• There are no major missing activities or outcomes
    • The logical progression of activities
    • The logical progression of the outcomes
  • To (re)affirm the intended uses of the logic model (i.e., assess implementation, assess effectiveness, performance measurement, strategic planning)

The intended uses of the logic model, will determine which, if any, of the elaborations below would make the logic model more useful.

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If depicting the program logic in a roadmap format is desirable, then:

  • Write each of the existing activities and outcomes on a sticky note, or equivalent
  • Move the notes around to allow for drawing of lines to depict logical relationships
  • Draw in lines remembering that lines may go from:
    • One or more activities to a subsequent activity
    • One or more activities to an outcome
    • One or more proximal outcomes to a more distal outcome
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If outputs are desired because stakeholders would like clarification of the direct result of the activities, then using the logic model table or (better) the roadmap:

  • Identify the activities for which outputs are desired
  • Identify the link between those activities and their successor activities or outcomes
  • Thinking about that logical link, what are the key attributes of the activity that must be present for it to produce its successor activity or outcome
  • Place the outputs in the appropriate place in the logic model table or roadmap
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If inputs are desired because stakeholders would like clarification of necessary resources to implement the program, then:

  • Identify the key inputs without which the program cannot be implemented. Think about broad categories such as staff, equipment, data, funds, and partnerships.
  • Place the inputs into a column to the left of the activities in the logic model.
  • If it is important to see the link between each input and the activity it affects, then draw arrows from each input to the related activity
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If moderators are desired because—in the view of stakeholders and users—clarification of potential facilitators or barriers in the larger environment is necessary:

  • Identify the key moderators, thinking of broad categories such as political, economic, social, and technological
  • Identify what links in the program logic will be facilitated or impeded by the presence or absence of sufficient levels of the moderator. Remember moderators can facilitate or impede the ability of one activity/output to generate a successor activity/output, one activity/output to generate an outcome, a proximal outcome to generate a more distal outcome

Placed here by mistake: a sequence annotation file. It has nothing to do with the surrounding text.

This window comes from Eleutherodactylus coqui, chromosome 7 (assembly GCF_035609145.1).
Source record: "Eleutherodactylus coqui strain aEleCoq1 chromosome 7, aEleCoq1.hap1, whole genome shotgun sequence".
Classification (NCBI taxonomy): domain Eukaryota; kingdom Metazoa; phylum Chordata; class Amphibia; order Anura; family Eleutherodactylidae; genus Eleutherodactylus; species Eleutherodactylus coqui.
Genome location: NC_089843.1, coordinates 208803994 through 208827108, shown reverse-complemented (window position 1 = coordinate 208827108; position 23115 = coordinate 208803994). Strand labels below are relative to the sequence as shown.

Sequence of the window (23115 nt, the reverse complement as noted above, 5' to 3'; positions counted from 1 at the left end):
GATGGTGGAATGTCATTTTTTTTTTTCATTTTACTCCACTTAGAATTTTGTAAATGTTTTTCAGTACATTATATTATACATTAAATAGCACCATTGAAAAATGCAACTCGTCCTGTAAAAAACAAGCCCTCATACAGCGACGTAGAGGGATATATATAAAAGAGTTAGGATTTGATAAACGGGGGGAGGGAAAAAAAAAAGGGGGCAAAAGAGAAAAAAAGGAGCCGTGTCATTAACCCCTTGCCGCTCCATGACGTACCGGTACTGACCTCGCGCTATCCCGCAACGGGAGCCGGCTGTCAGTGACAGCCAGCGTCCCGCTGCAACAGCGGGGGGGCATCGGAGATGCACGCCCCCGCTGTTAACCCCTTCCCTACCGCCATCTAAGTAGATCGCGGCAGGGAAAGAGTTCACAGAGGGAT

• Be especially conscious of key moderators without which the program cannot be implemented
  • Place the moderators into the appropriate place in the logic model table or roadmap.
  • If using a roadmap, decide whether to leave the moderators in one block at the bottom of the logic model or draw lines from each moderator to the logical link it will facilitate or hinder
  • Review and affirm or further refine with stakeholders, especially those who will use the logic model
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Review and affirm the elaborations of the logic model with stakeholders to ensure it accurately represents the program and the relationships among the components

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Create a narrative to go with the logic model. A one-page logic model will not be able to capture all the nuances of the program. The narrative will help explain the components of the logic model and how they work together to accomplish the outcomes. The narrative should include the following:

  • An expanded description of the activities, outcomes, and other components of the logic model
  • Any key linkages between activities, between activities and outcomes, and between different outcomes
  • Attribution v. contribution to outcomes, etc.
  • Stakeholder expectations for what will be accomplished, etc.

*Stakeholders are people or organizations that are invested in the program, are interested in the results of the evaluation, and/or have a stake in what will be done with the results of the evaluation. This definition is found in Checklist for Step 1: Engage Stakeholders.

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Page last reviewed: December 12, 2018